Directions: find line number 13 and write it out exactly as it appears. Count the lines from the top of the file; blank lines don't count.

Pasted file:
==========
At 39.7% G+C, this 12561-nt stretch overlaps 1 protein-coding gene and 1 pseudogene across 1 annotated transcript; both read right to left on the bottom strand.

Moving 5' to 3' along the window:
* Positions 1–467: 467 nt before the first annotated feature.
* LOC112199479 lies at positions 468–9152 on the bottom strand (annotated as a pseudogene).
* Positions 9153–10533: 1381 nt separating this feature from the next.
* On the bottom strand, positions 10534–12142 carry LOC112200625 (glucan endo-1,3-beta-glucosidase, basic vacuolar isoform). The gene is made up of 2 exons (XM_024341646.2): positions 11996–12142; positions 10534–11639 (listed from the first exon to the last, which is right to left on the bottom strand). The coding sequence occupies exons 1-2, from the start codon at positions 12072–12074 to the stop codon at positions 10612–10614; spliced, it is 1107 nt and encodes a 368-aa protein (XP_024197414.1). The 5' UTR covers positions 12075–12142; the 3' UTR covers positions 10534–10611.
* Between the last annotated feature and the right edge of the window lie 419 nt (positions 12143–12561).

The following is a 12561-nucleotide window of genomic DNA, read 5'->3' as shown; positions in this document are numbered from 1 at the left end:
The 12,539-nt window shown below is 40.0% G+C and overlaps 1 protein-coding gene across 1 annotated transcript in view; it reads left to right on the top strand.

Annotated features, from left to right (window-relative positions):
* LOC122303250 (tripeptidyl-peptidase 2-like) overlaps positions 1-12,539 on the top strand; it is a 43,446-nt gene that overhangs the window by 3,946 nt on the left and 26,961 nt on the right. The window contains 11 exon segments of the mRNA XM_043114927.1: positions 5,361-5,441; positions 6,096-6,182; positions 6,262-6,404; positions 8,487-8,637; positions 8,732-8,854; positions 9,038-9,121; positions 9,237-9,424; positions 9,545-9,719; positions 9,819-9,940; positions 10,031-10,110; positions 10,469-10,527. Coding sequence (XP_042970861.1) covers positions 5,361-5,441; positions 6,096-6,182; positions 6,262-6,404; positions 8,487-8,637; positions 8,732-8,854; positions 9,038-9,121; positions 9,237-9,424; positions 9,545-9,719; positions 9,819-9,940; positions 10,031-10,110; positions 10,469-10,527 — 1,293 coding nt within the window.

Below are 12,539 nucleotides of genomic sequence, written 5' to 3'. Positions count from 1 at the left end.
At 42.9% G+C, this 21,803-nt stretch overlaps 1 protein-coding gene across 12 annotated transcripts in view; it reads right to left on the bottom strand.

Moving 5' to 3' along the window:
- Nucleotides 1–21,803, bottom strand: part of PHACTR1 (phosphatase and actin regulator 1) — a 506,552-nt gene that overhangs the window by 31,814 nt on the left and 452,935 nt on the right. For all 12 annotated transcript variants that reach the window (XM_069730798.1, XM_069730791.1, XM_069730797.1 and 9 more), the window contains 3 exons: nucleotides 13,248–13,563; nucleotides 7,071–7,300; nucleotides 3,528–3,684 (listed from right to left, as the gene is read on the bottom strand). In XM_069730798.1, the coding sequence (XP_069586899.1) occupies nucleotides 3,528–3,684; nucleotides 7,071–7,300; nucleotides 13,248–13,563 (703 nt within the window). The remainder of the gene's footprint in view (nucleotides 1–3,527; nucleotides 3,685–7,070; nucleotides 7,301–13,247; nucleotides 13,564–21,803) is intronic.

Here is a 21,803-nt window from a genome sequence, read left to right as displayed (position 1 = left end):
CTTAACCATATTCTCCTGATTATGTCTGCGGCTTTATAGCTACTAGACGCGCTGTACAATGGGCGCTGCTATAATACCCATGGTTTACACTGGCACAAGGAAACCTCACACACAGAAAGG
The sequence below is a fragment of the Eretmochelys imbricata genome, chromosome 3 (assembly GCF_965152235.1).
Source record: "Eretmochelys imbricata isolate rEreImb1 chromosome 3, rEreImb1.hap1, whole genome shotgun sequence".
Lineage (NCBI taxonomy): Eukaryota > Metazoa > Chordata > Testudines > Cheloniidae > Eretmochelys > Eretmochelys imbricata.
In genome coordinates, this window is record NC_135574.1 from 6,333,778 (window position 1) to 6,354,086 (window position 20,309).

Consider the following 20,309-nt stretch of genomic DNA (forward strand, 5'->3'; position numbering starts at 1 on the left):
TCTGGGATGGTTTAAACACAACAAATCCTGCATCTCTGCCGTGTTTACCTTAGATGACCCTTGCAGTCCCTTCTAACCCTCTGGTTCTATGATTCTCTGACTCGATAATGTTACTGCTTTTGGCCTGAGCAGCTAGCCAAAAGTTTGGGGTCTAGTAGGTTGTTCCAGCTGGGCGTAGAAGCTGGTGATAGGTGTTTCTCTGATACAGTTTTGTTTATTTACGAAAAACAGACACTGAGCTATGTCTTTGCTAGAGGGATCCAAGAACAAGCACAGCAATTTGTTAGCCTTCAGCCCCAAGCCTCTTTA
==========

At 42.9% G+C, this 21,803-nt stretch overlaps 1 protein-coding gene across 12 annotated transcripts in view; it reads right to left on the bottom strand.